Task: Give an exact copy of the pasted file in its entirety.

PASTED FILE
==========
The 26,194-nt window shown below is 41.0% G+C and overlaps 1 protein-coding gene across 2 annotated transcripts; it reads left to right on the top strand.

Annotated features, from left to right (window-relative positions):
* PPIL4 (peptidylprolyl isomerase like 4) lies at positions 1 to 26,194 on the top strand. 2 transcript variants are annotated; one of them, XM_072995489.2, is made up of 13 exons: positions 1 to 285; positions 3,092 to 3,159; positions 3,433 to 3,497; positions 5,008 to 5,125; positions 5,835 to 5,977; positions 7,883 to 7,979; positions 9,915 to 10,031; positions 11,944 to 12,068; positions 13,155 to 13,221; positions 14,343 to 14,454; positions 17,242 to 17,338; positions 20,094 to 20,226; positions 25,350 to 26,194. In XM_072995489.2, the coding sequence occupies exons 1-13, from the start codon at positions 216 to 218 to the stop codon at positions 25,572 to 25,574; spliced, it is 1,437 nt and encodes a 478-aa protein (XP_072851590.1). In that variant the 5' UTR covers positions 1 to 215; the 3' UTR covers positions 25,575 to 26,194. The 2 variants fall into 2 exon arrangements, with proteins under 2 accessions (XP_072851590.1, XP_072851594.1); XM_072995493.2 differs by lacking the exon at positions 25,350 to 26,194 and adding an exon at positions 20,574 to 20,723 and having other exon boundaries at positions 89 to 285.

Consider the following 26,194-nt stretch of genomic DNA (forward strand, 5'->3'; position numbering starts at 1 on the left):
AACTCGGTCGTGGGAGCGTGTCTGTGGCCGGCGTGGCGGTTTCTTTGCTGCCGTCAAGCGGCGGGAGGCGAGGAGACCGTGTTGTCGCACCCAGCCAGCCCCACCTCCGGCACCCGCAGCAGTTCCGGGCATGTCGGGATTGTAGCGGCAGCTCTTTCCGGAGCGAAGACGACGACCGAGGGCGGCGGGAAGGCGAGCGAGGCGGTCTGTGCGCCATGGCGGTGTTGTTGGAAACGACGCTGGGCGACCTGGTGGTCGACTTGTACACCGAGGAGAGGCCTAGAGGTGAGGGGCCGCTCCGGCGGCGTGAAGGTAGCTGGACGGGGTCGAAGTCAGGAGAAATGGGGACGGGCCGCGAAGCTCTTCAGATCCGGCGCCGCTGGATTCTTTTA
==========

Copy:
The 26,194-nt window shown below is 41.0% G+C and overlaps 1 protein-coding gene across 2 annotated transcripts; it reads left to right on the top strand.

Annotated features, from left to right (window-relative positions):
* PPIL4 (peptidylprolyl isomerase like 4) lies at positions 1 to 26,194 on the top strand. 2 transcript variants are annotated; one of them, XM_072995489.2, is made up of 13 exons: positions 1 to 285; positions 3,092 to 3,159; positions 3,433 to 3,497; positions 5,008 to 5,125; positions 5,835 to 5,977; positions 7,883 to 7,979; positions 9,915 to 10,031; positions 11,944 to 12,068; positions 13,155 to 13,221; positions 14,343 to 14,454; positions 17,242 to 17,338; positions 20,094 to 20,226; positions 25,350 to 26,194. In XM_072995489.2, the coding sequence occupies exons 1-13, from the start codon at positions 216 to 218 to the stop codon at positions 25,572 to 25,574; spliced, it is 1,437 nt and encodes a 478-aa protein (XP_072851590.1). In that variant the 5' UTR covers positions 1 to 215; the 3' UTR covers positions 25,575 to 26,194. The 2 variants fall into 2 exon arrangements, with proteins under 2 accessions (XP_072851590.1, XP_072851594.1); XM_072995493.2 differs by lacking the exon at positions 25,350 to 26,194 and adding an exon at positions 20,574 to 20,723 and having other exon boundaries at positions 89 to 285.

Consider the following 26,194-nt stretch of genomic DNA (forward strand, 5'->3'; position numbering starts at 1 on the left):
AACTCGGTCGTGGGAGCGTGTCTGTGGCCGGCGTGGCGGTTTCTTTGCTGCCGTCAAGCGGCGGGAGGCGAGGAGACCGTGTTGTCGCACCCAGCCAGCCCCACCTCCGGCACCCGCAGCAGTTCCGGGCATGTCGGGATTGTAGCGGCAGCTCTTTCCGGAGCGAAGACGACGACCGAGGGCGGCGGGAAGGCGAGCGAGGCGGTCTGTGCGCCATGGCGGTGTTGTTGGAAACGACGCTGGGCGACCTGGTGGTCGACTTGTACACCGAGGAGAGGCCTAGAGGTGAGGGGCCGCTCCGGCGGCGTGAAGGTAGCTGGACGGGGTCGAAGTCAGGAGAAATGGGGACGGGCCGCGAAGCTCTTCAGATCCGGCGCCGCTGGATTCTTTTA